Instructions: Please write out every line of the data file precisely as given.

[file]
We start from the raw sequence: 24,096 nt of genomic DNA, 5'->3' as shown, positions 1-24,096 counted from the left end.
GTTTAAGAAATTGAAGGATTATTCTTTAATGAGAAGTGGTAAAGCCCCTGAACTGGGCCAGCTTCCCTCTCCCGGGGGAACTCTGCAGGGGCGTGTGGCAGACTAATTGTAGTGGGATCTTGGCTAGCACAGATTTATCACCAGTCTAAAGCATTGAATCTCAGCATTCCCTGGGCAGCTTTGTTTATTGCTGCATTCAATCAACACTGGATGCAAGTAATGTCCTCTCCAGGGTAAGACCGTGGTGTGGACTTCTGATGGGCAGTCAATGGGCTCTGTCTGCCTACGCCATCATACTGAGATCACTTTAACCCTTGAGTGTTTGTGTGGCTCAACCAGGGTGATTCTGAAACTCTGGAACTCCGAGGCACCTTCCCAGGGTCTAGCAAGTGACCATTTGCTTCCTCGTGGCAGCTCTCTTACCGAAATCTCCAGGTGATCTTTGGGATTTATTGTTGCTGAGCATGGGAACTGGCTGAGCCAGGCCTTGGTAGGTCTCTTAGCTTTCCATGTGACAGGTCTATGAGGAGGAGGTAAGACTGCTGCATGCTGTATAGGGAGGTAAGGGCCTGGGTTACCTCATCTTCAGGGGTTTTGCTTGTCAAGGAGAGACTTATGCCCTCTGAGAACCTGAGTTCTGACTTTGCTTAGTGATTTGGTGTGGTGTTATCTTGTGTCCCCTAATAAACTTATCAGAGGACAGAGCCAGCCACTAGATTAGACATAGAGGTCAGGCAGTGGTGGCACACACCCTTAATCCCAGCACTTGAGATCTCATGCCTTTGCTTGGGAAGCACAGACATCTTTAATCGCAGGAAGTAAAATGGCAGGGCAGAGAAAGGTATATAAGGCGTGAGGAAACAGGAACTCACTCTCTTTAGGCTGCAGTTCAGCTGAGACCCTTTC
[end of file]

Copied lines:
We start from the raw sequence: 24,096 nt of genomic DNA, 5'->3' as shown, positions 1-24,096 counted from the left end.
GTTTAAGAAATTGAAGGATTATTCTTTAATGAGAAGTGGTAAAGCCCCTGAACTGGGCCAGCTTCCCTCTCCCGGGGGAACTCTGCAGGGGCGTGTGGCAGACTAATTGTAGTGGGATCTTGGCTAGCACAGATTTATCACCAGTCTAAAGCATTGAATCTCAGCATTCCCTGGGCAGCTTTGTTTATTGCTGCATTCAATCAACACTGGATGCAAGTAATGTCCTCTCCAGGGTAAGACCGTGGTGTGGACTTCTGATGGGCAGTCAATGGGCTCTGTCTGCCTACGCCATCATACTGAGATCACTTTAACCCTTGAGTGTTTGTGTGGCTCAACCAGGGTGATTCTGAAACTCTGGAACTCCGAGGCACCTTCCCAGGGTCTAGCAAGTGACCATTTGCTTCCTCGTGGCAGCTCTCTTACCGAAATCTCCAGGTGATCTTTGGGATTTATTGTTGCTGAGCATGGGAACTGGCTGAGCCAGGCCTTGGTAGGTCTCTTAGCTTTCCATGTGACAGGTCTATGAGGAGGAGGTAAGACTGCTGCATGCTGTATAGGGAGGTAAGGGCCTGGGTTACCTCATCTTCAGGGGTTTTGCTTGTCAAGGAGAGACTTATGCCCTCTGAGAACCTGAGTTCTGACTTTGCTTAGTGATTTGGTGTGGTGTTATCTTGTGTCCCCTAATAAACTTATCAGAGGACAGAGCCAGCCACTAGATTAGACATAGAGGTCAGGCAGTGGTGGCACACACCCTTAATCCCAGCACTTGAGATCTCATGCCTTTGCTTGGGAAGCACAGACATCTTTAATCGCAGGAAGTAAAATGGCAGGGCAGAGAAAGGTATATAAGGCGTGAGGAAACAGGAACTCACTCTCTTTAGGCTGCAGTTCAGCTGAGACCCTTTC